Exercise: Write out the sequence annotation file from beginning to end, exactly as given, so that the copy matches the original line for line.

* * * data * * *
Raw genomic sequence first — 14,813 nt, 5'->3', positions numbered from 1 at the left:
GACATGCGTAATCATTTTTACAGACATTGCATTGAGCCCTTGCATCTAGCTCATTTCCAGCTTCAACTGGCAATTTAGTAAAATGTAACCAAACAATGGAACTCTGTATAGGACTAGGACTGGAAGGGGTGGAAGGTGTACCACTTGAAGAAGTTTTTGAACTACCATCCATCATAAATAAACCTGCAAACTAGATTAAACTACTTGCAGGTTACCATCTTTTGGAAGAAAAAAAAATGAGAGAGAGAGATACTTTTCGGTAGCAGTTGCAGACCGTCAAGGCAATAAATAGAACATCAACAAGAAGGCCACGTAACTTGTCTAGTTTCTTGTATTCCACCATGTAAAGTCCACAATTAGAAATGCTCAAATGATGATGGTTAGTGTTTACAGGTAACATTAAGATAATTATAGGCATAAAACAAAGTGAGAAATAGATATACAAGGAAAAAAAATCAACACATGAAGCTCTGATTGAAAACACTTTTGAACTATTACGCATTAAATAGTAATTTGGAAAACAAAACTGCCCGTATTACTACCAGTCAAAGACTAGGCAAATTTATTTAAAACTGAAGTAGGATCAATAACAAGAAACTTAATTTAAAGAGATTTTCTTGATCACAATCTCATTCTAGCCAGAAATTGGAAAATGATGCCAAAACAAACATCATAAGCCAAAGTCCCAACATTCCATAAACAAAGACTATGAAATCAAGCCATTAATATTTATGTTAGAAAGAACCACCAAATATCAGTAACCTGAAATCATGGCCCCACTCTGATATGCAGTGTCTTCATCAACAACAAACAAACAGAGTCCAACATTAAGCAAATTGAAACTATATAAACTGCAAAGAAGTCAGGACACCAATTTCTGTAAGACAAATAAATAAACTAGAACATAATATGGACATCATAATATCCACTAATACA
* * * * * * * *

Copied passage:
Raw genomic sequence first — 14,813 nt, 5'->3', positions numbered from 1 at the left:
GACATGCGTAATCATTTTTACAGACATTGCATTGAGCCCTTGCATCTAGCTCATTTCCAGCTTCAACTGGCAATTTAGTAAAATGTAACCAAACAATGGAACTCTGTATAGGACTAGGACTGGAAGGGGTGGAAGGTGTACCACTTGAAGAAGTTTTTGAACTACCATCCATCATAAATAAACCTGCAAACTAGATTAAACTACTTGCAGGTTACCATCTTTTGGAAGAAAAAAAAATGAGAGAGAGAGATACTTTTCGGTAGCAGTTGCAGACCGTCAAGGCAATAAATAGAACATCAACAAGAAGGCCACGTAACTTGTCTAGTTTCTTGTATTCCACCATGTAAAGTCCACAATTAGAAATGCTCAAATGATGATGGTTAGTGTTTACAGGTAACATTAAGATAATTATAGGCATAAAACAAAGTGAGAAATAGATATACAAGGAAAAAAAATCAACACATGAAGCTCTGATTGAAAACACTTTTGAACTATTACGCATTAAATAGTAATTTGGAAAACAAAACTGCCCGTATTACTACCAGTCAAAGACTAGGCAAATTTATTTAAAACTGAAGTAGGATCAATAACAAGAAACTTAATTTAAAGAGATTTTCTTGATCACAATCTCATTCTAGCCAGAAATTGGAAAATGATGCCAAAACAAACATCATAAGCCAAAGTCCCAACATTCCATAAACAAAGACTATGAAATCAAGCCATTAATATTTATGTTAGAAAGAACCACCAAATATCAGTAACCTGAAATCATGGCCCCACTCTGATATGCAGTGTCTTCATCAACAACAAACAAACAGAGTCCAACATTAAGCAAATTGAAACTATATAAACTGCAAAGAAGTCAGGACACCAATTTCTGTAAGACAAATAAATAAACTAGAACATAATATGGACATCATAATATCCACTAATACA